Today, billionaire Michael Bloomberg filed with the FEC to run for president. It wasn’t an announcement; he was required to file with the FEC once he filed to be on the ballot in Alabama within 15 days. But it keeps the door open, and that’s the point. He wants the door to remain open for as long as possible so he can swoop in and save the day if he feels the day needs to be saved for the Democrats.
Last night’s debate didn’t dissuade him. The “moderate” frontrunner in the race, former Vice President Joe Biden, had an awful debate with another major patented gaffe. Bloomberg feels the other frontrunners, with the possible exception of Pete Buttigieg, are too radical to win the election or to run the country properly if they did win.
The filing is the latest sign that the former New York City mayor and billionaire businessman could soon join the crowded Democratic nominating contest. He is expected to announce a decision in the coming days.
Bloomberg has already filed to appear on the Democratic primary ballot in three states, Alabama, Arkansas and Texas, and his team has indicated that he would not contest the traditional early-state contests in Iowa, New Hampshire, Nevada and South Carolina, an acknowledgment of what would be a late entry to the race.
If Bloomberg decides to enter the campaign, his impact on the nominating contest would likely not be apparent until after those early state contests.
But there’s more to this than just Bloomberg sitting on the fence. It’s a good strategic move for him to hop into the race later. If he hops in now, he will likely lose throughout the first month of primary season. He has no ground game in the early states, which means he probably doesn’t have enough time to compete. Rather than take the losses and lose momentum, he’s looking to the first Super Tuesday as the target for him to come in and win the nomination in one fell swoop.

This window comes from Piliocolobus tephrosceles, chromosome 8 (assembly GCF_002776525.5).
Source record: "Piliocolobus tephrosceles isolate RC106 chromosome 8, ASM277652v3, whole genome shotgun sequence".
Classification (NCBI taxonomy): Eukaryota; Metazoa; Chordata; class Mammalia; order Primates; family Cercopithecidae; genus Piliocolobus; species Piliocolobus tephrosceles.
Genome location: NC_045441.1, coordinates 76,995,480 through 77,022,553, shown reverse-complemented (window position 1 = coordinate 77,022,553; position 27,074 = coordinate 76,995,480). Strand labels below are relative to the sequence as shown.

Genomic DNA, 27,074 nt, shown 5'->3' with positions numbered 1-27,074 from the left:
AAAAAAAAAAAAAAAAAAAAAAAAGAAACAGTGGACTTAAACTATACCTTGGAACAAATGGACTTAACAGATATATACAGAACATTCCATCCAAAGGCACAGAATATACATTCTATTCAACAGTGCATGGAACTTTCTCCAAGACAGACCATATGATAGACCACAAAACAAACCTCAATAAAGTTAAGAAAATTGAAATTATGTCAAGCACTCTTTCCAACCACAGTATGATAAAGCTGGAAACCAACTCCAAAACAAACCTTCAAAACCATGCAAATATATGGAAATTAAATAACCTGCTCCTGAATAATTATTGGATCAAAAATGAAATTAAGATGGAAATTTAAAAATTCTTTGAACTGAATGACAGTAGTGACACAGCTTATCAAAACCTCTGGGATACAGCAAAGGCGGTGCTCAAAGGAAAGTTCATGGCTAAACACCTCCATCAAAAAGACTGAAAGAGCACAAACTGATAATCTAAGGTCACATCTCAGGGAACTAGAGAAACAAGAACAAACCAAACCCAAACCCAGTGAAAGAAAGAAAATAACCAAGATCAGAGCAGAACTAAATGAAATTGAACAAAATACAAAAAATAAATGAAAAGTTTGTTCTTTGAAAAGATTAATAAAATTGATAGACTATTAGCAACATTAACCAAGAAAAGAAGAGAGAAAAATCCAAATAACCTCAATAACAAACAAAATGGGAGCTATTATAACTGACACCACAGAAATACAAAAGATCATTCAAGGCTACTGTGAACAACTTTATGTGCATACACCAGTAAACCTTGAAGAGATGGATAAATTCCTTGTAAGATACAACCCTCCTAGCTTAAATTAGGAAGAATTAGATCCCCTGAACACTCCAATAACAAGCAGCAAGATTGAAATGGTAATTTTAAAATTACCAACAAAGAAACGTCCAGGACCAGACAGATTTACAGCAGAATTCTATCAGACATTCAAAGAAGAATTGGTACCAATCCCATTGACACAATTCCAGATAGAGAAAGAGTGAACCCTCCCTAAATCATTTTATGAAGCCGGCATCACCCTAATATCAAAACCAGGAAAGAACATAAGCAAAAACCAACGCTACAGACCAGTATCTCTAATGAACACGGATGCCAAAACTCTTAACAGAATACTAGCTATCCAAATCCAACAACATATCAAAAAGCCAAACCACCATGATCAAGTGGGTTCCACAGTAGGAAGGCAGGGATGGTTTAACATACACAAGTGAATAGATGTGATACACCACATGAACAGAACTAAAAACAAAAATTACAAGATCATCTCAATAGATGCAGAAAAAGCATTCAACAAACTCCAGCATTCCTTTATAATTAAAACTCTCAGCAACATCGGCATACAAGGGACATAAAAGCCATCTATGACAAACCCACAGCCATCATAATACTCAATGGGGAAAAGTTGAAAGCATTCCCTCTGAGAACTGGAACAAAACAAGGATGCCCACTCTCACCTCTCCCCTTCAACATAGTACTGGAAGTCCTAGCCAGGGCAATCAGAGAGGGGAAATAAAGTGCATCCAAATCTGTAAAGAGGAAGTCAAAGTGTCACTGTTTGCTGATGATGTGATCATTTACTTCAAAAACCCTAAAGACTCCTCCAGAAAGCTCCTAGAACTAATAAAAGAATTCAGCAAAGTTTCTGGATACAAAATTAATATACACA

A big showing on Super Tuesday would likely solidify his possibility for winning the nomination in the states following it, especially if Biden keeps failing at everything and Buttigieg continues to fail at inspiring African-American voters. And if anyone can have a quick entry with impact, it’s the guy with over $50 billion behind him.
Everything going forward for Bloomberg will be testing the waters and stoking interest in his potential run. He’s a data guy, so getting reactions to his every move, including today’s FEC filing, will go a long way to either pushing him to run or dissuading him from trying. How the people react to him and the other candidates will help him make the decision. His deadline is likely mid-February, two weeks before Super Tuesday, at which point he would blitz the Super Tuesday states and dominate the news cycle while avoiding political scrutiny for the months preceding his announcement. It’s actually a pretty brilliant strategy.
At this point, the only person who can likely stop a Bloomberg run is if Buttigieg can take control of the board until then. He’s rising in the polls rapidly, but a steady continuous rise may be the only thing to dissuade Bloomberg from playing hero.
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